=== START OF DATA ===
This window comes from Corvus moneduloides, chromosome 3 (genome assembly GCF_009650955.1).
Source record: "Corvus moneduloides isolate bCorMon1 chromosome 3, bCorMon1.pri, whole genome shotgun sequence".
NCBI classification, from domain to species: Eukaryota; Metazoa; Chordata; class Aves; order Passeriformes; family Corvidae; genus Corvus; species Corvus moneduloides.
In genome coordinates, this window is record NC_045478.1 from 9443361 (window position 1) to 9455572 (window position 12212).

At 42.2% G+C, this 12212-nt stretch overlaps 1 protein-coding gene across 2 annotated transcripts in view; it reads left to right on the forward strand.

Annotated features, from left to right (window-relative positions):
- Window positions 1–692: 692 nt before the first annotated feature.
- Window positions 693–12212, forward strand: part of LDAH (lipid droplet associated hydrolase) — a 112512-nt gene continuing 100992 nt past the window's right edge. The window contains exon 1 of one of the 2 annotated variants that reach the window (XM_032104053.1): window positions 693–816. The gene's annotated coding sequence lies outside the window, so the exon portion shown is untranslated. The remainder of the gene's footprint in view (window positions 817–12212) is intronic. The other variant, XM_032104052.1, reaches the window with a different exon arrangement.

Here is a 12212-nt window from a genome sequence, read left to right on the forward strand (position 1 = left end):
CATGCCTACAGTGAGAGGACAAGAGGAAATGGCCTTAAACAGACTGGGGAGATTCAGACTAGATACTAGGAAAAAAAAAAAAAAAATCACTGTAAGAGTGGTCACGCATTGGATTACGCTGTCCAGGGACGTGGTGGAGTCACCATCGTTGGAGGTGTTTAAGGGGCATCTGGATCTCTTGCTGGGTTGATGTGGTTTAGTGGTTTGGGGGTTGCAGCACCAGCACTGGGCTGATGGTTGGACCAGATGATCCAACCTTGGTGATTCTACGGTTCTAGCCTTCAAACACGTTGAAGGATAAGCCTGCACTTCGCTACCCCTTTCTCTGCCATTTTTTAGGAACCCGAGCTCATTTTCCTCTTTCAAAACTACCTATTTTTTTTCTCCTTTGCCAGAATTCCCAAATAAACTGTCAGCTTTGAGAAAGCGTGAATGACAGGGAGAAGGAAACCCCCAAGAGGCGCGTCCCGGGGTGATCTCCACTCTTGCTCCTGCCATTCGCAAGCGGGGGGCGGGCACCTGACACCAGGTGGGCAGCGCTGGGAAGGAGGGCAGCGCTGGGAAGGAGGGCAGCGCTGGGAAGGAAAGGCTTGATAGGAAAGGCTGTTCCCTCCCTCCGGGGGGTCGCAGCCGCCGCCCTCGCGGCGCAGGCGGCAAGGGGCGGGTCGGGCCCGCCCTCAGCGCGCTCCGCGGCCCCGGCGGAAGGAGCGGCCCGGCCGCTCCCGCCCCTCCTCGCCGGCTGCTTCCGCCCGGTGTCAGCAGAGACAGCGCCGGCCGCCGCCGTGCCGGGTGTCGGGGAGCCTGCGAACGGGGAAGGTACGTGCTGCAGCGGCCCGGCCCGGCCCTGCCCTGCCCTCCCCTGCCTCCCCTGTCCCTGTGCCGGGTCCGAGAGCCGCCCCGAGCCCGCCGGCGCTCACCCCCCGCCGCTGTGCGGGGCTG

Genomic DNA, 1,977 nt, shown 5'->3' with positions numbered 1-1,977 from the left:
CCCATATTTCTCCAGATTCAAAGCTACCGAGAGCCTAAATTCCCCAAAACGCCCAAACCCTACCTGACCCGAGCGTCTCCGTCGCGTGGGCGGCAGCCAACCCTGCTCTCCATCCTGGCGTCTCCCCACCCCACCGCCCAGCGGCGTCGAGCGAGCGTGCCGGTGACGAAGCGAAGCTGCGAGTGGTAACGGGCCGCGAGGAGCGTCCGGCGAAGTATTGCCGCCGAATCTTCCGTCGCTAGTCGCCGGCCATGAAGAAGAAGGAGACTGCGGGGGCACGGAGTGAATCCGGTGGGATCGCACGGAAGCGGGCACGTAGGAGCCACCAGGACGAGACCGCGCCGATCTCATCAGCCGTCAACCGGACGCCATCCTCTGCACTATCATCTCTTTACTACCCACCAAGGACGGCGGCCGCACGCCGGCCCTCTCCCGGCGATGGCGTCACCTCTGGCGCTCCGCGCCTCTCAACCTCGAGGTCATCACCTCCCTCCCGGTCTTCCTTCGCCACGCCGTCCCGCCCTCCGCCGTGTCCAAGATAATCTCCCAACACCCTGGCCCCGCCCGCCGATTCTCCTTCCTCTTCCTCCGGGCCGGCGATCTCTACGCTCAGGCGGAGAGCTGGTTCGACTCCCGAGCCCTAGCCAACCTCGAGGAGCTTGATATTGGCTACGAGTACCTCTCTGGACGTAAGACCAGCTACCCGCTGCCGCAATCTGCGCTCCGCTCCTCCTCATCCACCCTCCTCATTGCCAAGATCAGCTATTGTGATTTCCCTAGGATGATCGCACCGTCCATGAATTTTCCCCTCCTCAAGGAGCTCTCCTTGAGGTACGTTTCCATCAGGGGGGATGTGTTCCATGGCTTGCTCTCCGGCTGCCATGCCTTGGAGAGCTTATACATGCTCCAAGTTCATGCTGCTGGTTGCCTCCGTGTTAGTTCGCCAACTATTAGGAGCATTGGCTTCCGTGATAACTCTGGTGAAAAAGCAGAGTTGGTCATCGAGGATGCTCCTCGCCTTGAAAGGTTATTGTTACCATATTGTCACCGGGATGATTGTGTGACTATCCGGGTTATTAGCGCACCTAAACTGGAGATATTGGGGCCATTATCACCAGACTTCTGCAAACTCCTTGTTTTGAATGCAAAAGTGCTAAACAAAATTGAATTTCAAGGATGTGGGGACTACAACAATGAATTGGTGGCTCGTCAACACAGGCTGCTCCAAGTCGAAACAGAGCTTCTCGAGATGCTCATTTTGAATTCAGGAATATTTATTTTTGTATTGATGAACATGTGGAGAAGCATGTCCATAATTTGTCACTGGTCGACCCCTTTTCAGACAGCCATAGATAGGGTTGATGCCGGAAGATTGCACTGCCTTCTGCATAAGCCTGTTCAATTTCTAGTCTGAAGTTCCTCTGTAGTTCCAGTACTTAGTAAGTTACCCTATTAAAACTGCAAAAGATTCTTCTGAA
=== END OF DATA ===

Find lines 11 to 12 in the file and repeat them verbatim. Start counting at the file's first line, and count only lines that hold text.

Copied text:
Genomic DNA, 1,977 nt, shown 5'->3' with positions numbered 1-1,977 from the left:
CCCATATTTCTCCAGATTCAAAGCTACCGAGAGCCTAAATTCCCCAAAACGCCCAAACCCTACCTGACCCGAGCGTCTCCGTCGCGTGGGCGGCAGCCAACCCTGCTCTCCATCCTGGCGTCTCCCCACCCCACCGCCCAGCGGCGTCGAGCGAGCGTGCCGGTGACGAAGCGAAGCTGCGAGTGGTAACGGGCCGCGAGGAGCGTCCGGCGAAGTATTGCCGCCGAATCTTCCGTCGCTAGTCGCCGGCCATGAAGAAGAAGGAGACTGCGGGGGCACGGAGTGAATCCGGTGGGATCGCACGGAAGCGGGCACGTAGGAGCCACCAGGACGAGACCGCGCCGATCTCATCAGCCGTCAACCGGACGCCATCCTCTGCACTATCATCTCTTTACTACCCACCAAGGACGGCGGCCGCACGCCGGCCCTCTCCCGGCGATGGCGTCACCTCTGGCGCTCCGCGCCTCTCAACCTCGAGGTCATCACCTCCCTCCCGGTCTTCCTTCGCCACGCCGTCCCGCCCTCCGCCGTGTCCAAGATAATCTCCCAACACCCTGGCCCCGCCCGCCGATTCTCCTTCCTCTTCCTCCGGGCCGGCGATCTCTACGCTCAGGCGGAGAGCTGGTTCGACTCCCGAGCCCTAGCCAACCTCGAGGAGCTTGATATTGGCTACGAGTACCTCTCTGGACGTAAGACCAGCTACCCGCTGCCGCAATCTGCGCTCCGCTCCTCCTCATCCACCCTCCTCATTGCCAAGATCAGCTATTGTGATTTCCCTAGGATGATCGCACCGTCCATGAATTTTCCCCTCCTCAAGGAGCTCTCCTTGAGGTACGTTTCCATCAGGGGGGATGTGTTCCATGGCTTGCTCTCCGGCTGCCATGCCTTGGAGAGCTTATACATGCTCCAAGTTCATGCTGCTGGTTGCCTCCGTGTTAGTTCGCCAACTATTAGGAGCATTGGCTTCCGTGATAACTCTGGTGAAAAAGCAGAGTTGGTCATCGAGGATGCTCCTCGCCTTGAAAGGTTATTGTTACCATATTGTCACCGGGATGATTGTGTGACTATCCGGGTTATTAGCGCACCTAAACTGGAGATATTGGGGCCATTATCACCAGACTTCTGCAAACTCCTTGTTTTGAATGCAAAAGTGCTAAACAAAATTGAATTTCAAGGATGTGGGGACTACAACAATGAATTGGTGGCTCGTCAACACAGGCTGCTCCAAGTCGAAACAGAGCTTCTCGAGATGCTCATTTTGAATTCAGGAATATTTATTTTTGTATTGATGAACATGTGGAGAAGCATGTCCATAATTTGTCACTGGTCGACCCCTTTTCAGACAGCCATAGATAGGGTTGATGCCGGAAGATTGCACTGCCTTCTGCATAAGCCTGTTCAATTTCTAGTCTGAAGTTCCTCTGTAGTTCCAGTACTTAGTAAGTTACCCTATTAAAACTGCAAAAGATTCTTCTGAA